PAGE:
Feds requested heat ray before clearing DC protest, National Guard Major says
Federal officials considered the purchase of a heat ray that makes targets' skin feel like it's burning and amassed thousands of rounds of ammunition in preparation for clearing a peaceful protest in Lafayette Square in June, according to written House testimony from an Army National Guard major who was at the scene, CNN reports.
Maj. Adam DeMarco described the preparations -- including officials' failure to acquire a loud announcement device for warning protesters to disperse -- in an August letter responding to follow-up questions after he testified before the House Committee on Natural Resources in June about federal officers' efforts earlier that month.
DeMarco, who says he was one of the senior National Guard officials on the scene, ran as a Democrat for Maryland's 3rd Congressional District in 2018.
DeMarco's letter says the Defense Department's head military police officer for the National Capitol Region emailed him and others on the day of the protests asking if the DC National Guard had "a Long Range Acoustic Device," a weapon that can blast walls of sound at protesters, or "the Active Denial Systems," which features "a directed energy beam that provides sensation of intense heat on the surface of the skin."
According to DeMarco's letter, he replied to the request with a no, saying the DC National Guard had neither device, and that to his knowledge, no such acoustic device was used at Lafayette Square. But the next day, when he looked into obtaining the acoustic device, the DC National Guard told him "that they were no longer seeking" it.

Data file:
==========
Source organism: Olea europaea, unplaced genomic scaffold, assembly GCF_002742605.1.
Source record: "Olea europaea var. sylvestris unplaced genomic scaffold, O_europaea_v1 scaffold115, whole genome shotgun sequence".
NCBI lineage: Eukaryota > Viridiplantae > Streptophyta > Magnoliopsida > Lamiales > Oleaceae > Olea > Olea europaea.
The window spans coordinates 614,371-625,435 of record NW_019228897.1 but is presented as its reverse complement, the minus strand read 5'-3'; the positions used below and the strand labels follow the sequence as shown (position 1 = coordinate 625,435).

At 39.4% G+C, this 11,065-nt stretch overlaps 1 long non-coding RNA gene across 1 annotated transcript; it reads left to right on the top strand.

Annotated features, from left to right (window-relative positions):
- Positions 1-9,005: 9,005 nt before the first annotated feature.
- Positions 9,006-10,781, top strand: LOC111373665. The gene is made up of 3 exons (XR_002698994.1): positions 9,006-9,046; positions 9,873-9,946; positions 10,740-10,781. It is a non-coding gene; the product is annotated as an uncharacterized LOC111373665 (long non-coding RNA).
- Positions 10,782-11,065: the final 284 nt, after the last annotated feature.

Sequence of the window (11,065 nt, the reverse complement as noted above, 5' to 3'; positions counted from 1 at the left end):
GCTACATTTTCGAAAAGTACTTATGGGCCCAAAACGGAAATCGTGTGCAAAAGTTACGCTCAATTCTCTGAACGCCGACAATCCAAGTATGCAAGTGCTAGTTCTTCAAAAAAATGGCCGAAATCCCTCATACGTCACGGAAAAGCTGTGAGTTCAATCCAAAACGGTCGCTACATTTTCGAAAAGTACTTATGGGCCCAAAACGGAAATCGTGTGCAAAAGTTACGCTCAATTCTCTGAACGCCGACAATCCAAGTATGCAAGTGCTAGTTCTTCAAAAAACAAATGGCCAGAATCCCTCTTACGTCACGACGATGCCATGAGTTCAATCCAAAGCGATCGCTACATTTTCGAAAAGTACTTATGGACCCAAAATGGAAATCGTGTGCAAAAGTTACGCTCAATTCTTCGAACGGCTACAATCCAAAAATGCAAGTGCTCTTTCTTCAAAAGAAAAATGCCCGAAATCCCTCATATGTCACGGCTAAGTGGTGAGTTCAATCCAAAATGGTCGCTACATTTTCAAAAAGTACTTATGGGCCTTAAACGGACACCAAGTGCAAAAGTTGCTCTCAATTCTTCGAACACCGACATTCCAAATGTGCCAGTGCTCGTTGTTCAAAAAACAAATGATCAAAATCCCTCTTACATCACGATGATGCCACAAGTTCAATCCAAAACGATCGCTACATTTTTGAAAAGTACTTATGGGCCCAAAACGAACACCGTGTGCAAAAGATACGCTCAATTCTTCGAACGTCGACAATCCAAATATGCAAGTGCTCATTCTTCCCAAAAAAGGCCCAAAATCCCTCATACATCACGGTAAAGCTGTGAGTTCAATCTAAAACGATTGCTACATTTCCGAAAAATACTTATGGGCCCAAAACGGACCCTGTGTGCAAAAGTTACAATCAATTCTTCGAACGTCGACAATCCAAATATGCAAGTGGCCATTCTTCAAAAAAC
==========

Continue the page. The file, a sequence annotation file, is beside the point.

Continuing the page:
The letter goes on to say, the US Park Service's "warnings to disperse" did not come from that system but from "a red and white megaphone" that DeMarco observed officials using. During his in-person testimony, DeMarco referenced this, explaining that even 30 feet from the megaphone, the "warnings to disperse were barely audible and I was only able to discern several words."
The Major also referenced a weapons transfer to the DC National Guard the afternoon of the protest that he says contained "approximately 7,000 rounds of ammunition."
During his appearance before the committee in June, DeMarco testified that tear gas was used on protesters, saying, "I could feel irritation in my eyes and nose, and based on my previous exposure to tear gas in my training at West Point and later in my Army training, I recognized that irritation as effects consistent with CS or 'tear gas.' And later that evening, I found spent tear gas canisters on the street nearby."
Federal agents were widely criticized for using smoke canisters and rubber bullets to clear peaceful demonstrators who were in Lafayette Square protesting institutionalized racism and police brutality following the death of George Floyd at the hands of police.
A series of lawmakers and public figures spoke out against the move, among those who vocally criticized the response were former Defense Secretary James Mattis and Washington Mayor Muriel Bowser.
News of the contents of DeMarco's letter was first reported by NPR.
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